Secretaries and administrative assistants perform a variety of administrative and clerical duties necessary to run an organization efficiently. They serve as information and communication managers for an office; plan and schedule meetings and appointments; organize and maintain paper and electronic files; manage projects; conduct research; and disseminate information by using the telephone, mail services, Web sites, and e-mail. They also may handle travel and guest arrangements.
All administrative work takes a great deal of dedication, motivation and tact. It also calls for a comfort with technology and openness to training. When figuring out if becoming a legal secretary is the best fit for you, ask and answer the following questions:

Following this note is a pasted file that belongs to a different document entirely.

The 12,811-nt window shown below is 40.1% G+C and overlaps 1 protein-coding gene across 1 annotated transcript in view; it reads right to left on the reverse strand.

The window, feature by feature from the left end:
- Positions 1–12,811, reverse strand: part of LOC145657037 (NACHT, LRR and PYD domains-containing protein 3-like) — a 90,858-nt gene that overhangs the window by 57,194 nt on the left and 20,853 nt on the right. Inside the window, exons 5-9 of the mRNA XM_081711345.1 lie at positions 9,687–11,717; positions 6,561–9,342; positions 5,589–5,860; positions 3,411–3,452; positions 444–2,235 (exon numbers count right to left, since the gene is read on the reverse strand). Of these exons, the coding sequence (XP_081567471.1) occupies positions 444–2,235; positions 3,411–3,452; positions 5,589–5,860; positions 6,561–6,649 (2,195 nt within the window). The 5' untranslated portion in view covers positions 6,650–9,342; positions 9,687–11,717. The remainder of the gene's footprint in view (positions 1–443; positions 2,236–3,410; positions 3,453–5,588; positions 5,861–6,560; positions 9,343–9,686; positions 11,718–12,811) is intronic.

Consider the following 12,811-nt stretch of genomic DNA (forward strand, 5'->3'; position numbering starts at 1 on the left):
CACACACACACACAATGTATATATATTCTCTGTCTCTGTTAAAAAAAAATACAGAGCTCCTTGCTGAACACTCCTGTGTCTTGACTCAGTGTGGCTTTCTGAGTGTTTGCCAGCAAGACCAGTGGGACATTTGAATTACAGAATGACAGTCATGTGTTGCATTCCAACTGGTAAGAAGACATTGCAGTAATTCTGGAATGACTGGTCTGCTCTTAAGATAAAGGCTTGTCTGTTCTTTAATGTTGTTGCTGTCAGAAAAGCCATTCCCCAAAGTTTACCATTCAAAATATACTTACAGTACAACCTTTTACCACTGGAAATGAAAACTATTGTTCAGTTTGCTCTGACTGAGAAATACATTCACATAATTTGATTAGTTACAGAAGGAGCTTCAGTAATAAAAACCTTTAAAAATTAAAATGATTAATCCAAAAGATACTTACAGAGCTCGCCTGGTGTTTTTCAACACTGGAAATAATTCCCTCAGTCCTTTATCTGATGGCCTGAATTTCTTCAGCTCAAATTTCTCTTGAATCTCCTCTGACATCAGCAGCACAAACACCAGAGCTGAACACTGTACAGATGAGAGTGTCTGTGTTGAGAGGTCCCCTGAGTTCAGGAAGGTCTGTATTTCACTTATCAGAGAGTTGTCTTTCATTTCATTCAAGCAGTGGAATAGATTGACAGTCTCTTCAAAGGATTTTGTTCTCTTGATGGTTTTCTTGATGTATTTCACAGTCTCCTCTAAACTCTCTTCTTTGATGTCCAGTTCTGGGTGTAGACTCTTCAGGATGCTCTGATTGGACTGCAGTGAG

• Can you keep close track of confidential information?
• Can you multitask with great accuracy and attention to detail?
• Do you like greeting and helping people? In person and over the phone?
• Are you willing to learn technical and office terminology?
According to BLS.gov, employers of executive secretaries increasingly are seeking candidates with a college degree, as these secretaries work closely with top executives. A degree related to the business or industry in which a person is seeking employment may provide the jobseeker with an advantage in the application process.
Projected employment varies by occupational specialty. Above average employment growth in the healthcare and social assistance industry should lead to much faster than the average growth for medical secretaries, while moderate growth in legal services is projected to lead to faster than average growth in employment of legal secretaries.
For more information about the education, training, salary or job outlook for administrative assistants, please click here to visit The Bureau of Labor Statistics.